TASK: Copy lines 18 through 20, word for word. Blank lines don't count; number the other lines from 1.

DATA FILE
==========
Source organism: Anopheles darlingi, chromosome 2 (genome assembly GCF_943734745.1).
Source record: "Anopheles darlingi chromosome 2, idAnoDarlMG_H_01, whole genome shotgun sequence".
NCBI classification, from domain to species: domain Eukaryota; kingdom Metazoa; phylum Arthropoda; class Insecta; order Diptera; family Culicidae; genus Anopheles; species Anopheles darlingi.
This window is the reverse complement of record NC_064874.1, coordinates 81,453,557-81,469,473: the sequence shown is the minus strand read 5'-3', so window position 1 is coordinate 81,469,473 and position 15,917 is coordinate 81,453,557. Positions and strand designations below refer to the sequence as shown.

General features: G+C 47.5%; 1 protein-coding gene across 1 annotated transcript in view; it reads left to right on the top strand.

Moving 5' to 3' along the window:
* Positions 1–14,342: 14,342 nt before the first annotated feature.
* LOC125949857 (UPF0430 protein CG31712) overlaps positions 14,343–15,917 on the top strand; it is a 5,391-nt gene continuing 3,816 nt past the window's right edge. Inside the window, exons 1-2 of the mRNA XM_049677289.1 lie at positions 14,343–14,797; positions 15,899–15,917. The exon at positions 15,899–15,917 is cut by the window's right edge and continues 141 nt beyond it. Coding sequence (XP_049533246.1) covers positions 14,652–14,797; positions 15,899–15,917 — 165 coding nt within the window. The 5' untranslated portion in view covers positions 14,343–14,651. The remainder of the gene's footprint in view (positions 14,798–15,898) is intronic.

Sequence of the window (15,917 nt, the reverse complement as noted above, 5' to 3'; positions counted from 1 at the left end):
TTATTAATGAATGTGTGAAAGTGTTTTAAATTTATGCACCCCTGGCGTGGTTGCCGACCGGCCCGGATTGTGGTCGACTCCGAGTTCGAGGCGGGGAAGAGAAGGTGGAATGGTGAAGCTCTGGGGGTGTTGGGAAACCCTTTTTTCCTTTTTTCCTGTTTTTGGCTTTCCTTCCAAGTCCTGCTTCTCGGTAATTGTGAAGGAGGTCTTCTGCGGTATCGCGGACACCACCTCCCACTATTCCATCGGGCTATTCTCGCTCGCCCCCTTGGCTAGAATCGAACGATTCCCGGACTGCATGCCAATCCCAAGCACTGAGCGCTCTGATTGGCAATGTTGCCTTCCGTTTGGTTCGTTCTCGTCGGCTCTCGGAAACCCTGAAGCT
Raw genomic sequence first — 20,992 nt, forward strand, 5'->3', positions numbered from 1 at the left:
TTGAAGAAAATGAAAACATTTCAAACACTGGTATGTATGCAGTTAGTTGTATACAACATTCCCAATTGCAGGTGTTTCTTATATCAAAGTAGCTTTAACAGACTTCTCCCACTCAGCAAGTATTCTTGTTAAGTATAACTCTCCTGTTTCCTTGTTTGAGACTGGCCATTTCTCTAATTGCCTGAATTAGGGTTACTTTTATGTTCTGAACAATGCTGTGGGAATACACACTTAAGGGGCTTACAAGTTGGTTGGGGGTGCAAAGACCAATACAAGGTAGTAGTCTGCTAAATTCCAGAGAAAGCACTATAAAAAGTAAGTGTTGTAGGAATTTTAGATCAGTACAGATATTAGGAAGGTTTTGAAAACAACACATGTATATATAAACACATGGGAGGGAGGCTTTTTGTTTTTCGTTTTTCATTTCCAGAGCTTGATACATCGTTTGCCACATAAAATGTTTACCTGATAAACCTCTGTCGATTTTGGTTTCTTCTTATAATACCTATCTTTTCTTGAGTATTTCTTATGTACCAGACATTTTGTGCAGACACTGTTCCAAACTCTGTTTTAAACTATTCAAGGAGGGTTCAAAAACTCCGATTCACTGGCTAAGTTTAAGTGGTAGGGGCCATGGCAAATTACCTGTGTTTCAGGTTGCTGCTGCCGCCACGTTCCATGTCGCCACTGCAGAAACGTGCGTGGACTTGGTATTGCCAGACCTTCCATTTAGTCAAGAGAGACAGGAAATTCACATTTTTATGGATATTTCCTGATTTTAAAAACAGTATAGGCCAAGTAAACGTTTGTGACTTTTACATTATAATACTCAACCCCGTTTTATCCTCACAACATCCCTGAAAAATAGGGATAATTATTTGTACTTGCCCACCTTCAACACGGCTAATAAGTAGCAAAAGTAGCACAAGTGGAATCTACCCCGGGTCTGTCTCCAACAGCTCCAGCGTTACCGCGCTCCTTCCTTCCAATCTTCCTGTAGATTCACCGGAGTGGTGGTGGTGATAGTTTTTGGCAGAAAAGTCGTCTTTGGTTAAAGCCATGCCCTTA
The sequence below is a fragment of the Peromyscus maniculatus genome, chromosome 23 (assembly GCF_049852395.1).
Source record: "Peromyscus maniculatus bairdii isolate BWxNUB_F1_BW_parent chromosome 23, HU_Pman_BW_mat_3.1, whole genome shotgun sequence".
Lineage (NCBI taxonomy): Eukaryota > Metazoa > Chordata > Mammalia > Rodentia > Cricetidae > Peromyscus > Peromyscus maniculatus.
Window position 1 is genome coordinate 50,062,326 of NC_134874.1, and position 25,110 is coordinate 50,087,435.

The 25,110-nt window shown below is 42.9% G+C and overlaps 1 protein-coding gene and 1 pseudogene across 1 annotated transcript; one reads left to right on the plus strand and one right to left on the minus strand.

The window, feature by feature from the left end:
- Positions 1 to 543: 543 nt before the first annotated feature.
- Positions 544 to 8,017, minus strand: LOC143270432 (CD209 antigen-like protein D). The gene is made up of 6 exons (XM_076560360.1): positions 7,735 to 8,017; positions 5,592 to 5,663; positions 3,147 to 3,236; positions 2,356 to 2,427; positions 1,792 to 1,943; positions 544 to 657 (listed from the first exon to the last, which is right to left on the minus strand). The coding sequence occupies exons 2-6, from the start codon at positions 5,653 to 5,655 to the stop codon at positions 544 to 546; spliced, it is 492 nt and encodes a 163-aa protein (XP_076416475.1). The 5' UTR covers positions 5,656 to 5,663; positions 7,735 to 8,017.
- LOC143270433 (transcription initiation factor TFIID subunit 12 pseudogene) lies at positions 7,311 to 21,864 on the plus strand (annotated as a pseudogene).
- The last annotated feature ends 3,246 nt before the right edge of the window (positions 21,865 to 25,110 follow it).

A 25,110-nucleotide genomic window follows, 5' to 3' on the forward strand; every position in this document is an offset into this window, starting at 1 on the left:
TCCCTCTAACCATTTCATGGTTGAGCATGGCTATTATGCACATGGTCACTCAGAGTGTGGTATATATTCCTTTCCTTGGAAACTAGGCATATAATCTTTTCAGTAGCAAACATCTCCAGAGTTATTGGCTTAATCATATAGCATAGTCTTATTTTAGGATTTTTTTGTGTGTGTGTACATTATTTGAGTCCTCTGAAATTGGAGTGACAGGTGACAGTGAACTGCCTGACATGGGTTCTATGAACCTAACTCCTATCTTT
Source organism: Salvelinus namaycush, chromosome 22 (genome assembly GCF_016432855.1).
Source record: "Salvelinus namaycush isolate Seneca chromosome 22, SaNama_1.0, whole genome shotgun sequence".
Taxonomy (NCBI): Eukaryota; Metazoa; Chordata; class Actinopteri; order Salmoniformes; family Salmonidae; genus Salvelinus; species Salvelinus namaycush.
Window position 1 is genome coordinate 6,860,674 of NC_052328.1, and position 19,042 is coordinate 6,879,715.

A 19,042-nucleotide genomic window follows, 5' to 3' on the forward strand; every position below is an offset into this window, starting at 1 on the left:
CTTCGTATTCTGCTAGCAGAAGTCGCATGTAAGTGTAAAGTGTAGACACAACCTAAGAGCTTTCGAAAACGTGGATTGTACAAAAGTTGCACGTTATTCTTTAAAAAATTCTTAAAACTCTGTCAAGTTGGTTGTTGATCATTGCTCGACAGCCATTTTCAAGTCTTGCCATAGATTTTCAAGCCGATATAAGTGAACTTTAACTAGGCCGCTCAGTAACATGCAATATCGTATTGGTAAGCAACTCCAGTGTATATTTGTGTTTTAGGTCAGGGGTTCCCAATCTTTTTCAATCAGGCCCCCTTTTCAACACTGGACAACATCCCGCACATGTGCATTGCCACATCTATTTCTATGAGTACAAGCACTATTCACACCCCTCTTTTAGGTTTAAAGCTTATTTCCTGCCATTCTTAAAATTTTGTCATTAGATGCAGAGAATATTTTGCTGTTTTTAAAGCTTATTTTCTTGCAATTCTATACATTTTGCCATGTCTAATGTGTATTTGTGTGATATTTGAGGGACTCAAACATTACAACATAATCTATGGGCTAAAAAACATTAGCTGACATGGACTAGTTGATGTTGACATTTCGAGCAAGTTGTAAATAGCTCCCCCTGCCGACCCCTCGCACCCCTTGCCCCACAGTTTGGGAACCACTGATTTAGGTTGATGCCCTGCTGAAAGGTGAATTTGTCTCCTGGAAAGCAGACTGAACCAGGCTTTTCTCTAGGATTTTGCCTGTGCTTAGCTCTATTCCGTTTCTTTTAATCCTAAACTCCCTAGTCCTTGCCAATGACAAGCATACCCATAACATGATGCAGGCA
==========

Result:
The window, feature by feature from the left end:
- Positions 1 to 543: 543 nt before the first annotated feature.
- Positions 544 to 8,017, minus strand: LOC143270432 (CD209 antigen-like protein D). The gene is made up of 6 exons (XM_076560360.1): positions 7,735 to 8,017; positions 5,592 to 5,663; positions 3,147 to 3,236; positions 2,356 to 2,427; positions 1,792 to 1,943; positions 544 to 657 (listed from the first exon to the last, which is right to left on the minus strand). The coding sequence occupies exons 2-6, from the start codon at positions 5,653 to 5,655 to the stop codon at positions 544 to 546; spliced, it is 492 nt and encodes a 163-aa protein (XP_076416475.1). The 5' UTR covers positions 5,656 to 5,663; positions 7,735 to 8,017.